F: Which of your movies are you most proud of?
A: The only one that I could show my younger nieces and nephews is the true story Invincible. I also can't wait to see The Lovely Bones. I think it will be an extremely moving movie and ultimately very uplifting, even though the subject matter is tough. The bigger picture of it is hope and love and that better place that we all want to go to.
The Happening is one of those movies that gave me a true experience – the chance to work with Night and play a role like this and if it gets people to think at the end that will be amazing. My character Elliot is the guy I aspire to be more like. I was doing an interview earlier and a young girl asked me ‘Who is this Elliot' and I said, ‘He's this dream guy, wouldn't you like to have a guy like Elliot?' and she's said, ‘Hell no!' I get it--she's young and she likes the bad boys. I told her when those bad boys break her heart she'll be looking for someone like Elliot to take care of her. You can tell that to a twenty-two year old until you're blue in the face but they're not going to hear you. I was the same. I was convinced my mother and father had no real life experience and that they were just full of shit. How could they know what was going on in the street? Of course you wake up and realize years later.

F: You have a tough guy image. How would you fare in a survival situation like the one Elliot is faced with?
A: I have to be brutal. I come from the world of kill or be killed so it would be to protect myself and protect the people who can't protect themselves – the women and children. You can only do so much. I would be hard-pressed to stay as rational as Elliot. It's a tough thing to do.

F: Your whole image has changed quite a lot from when you first started out.
A: Yes, there was a time when I was more concerned with what the guys from the neighbourhood were thinking of me rather than how a role could help my career. Obviously I can't be concerned with that any more because I'm an artist.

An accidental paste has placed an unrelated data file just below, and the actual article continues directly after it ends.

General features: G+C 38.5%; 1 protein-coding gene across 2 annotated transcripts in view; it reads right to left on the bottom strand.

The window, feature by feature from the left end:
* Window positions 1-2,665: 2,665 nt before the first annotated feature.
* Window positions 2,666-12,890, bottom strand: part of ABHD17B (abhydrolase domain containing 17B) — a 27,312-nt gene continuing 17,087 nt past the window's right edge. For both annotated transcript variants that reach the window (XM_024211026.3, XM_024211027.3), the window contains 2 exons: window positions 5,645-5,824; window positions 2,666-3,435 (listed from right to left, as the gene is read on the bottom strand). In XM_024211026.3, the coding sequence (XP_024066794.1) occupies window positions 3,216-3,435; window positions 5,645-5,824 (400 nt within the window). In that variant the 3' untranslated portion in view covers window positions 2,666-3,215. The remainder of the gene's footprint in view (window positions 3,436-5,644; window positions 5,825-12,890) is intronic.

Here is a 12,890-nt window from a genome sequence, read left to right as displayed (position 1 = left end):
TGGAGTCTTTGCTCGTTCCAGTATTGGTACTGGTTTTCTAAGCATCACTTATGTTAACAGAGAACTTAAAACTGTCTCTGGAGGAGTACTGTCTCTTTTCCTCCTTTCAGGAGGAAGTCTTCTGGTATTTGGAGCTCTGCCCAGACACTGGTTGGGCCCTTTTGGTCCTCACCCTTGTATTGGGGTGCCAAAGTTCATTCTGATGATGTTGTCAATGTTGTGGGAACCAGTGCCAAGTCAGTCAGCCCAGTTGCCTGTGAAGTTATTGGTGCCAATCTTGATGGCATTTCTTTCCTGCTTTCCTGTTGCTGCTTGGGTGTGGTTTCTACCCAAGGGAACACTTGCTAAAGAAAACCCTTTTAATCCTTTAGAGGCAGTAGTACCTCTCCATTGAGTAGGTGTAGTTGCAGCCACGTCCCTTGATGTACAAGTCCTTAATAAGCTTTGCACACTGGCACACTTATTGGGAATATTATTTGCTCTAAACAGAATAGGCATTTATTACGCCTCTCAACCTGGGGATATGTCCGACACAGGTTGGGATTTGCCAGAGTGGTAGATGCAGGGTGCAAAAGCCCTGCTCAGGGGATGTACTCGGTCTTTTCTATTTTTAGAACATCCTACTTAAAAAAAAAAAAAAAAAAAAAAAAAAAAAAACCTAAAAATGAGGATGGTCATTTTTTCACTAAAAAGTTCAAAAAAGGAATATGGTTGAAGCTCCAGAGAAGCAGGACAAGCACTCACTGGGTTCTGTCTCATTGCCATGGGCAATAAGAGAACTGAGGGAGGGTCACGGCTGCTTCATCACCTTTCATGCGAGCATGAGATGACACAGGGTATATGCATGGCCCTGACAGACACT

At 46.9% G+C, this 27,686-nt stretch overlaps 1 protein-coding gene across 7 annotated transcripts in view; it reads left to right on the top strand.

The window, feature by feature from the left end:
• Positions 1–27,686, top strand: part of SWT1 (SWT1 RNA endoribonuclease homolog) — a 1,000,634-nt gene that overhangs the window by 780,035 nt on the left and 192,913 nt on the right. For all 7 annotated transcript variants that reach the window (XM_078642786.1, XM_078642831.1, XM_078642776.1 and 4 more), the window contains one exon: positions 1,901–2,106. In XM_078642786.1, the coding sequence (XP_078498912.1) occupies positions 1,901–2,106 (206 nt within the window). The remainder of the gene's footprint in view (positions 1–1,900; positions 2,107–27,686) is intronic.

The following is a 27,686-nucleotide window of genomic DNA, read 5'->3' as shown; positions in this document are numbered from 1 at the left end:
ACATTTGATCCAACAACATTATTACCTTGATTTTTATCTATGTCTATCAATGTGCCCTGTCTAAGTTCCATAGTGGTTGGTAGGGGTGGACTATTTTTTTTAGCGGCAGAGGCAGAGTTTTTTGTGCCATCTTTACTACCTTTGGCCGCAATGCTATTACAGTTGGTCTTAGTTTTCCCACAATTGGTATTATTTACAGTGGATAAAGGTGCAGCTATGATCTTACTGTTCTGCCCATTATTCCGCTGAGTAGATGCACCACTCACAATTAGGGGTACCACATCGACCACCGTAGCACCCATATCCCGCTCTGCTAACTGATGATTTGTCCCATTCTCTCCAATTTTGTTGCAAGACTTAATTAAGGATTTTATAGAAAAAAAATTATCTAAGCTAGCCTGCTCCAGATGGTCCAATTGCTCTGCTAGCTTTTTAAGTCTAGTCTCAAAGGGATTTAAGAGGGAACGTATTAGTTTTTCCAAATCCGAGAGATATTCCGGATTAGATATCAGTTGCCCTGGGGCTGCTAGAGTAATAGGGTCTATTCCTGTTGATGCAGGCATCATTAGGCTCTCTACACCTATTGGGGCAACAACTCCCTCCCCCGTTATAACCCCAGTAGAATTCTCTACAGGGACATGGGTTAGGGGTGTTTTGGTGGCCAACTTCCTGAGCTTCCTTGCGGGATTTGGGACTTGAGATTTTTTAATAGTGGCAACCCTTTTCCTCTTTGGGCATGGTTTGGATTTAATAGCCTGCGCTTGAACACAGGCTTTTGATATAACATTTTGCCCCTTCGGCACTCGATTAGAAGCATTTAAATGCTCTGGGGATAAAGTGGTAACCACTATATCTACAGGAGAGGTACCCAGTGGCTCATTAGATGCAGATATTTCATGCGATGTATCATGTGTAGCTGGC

F: Entourage is proving very successful. Can you tell us a bit about that?
A: I just did a cameo in Entourage on a golf course. It was fun. Those guys in the series have way too much fun. People think the movie business is so glamorous. Yeah, the one night at the premiere is glamorous but the rest of it isn't. Everything leading up to the premiere is not. The last film I did I was out every night in the cold in snow and rain and people were trying to beat the shit out of me and I was thinking, ‘God I just want to do a romantic comedy, why am I doing this to myself?' Entourage is the only show I've ever been fortunate enough to be on where you hang out and all the things that you imagine about a movie set are there – the beautiful people, the half-naked women and the champagne. You see it all on that show but not on the sorts of movies I do.

F: Do you still like to party or is this the new, wiser Mark Wahlberg?
A: If I still did all of those things I used to do, I wouldn't have made M.
Night Shyamalan happy on this movie. He was always asking me to go out and party but I'd say, ‘If I do that I won't be able to come to work.' I said, ‘Trust me, you want the new me not the old me.' It's time to put those days behind me. You can't burn the candle at both ends and now I realize there's more than enough time to do everything – to learn my lines, shoot 12 hours, to have breakfast, lunch dinner, get 8 hours sleep and work out in the morning if you want to. There's time.
I want to learn as much as possible. There are things that are useful in my life – being a Dad, having responsibility and I take that very seriously. I've been put in this position for a reason

F: What kind of music do you listen to these days?
A: I like Todd Rundgren. I also have a compilation CD I'm listening to at the moment. It has some Jackson Five, Elton John, Billy Joel, The Four Tops.
I love Carly Simon's "You're So Vain." It could still be a hit record today--and the way she delivers it! I also listen to stuff that puts me in the mood for things. If I'm going in the boxing ring and I've got to train at 4.30 in the morning or if I'm in New York, which was always at the cutting edge of hip hop, I'll turn the radio on. I listen to gospel on Sundays which my daughter doesn't like./ She'd rather hear Alvin and the Chipmunks…





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Datum:10.06.2008
Tags:Mark Wahlberg, Interview, The Happening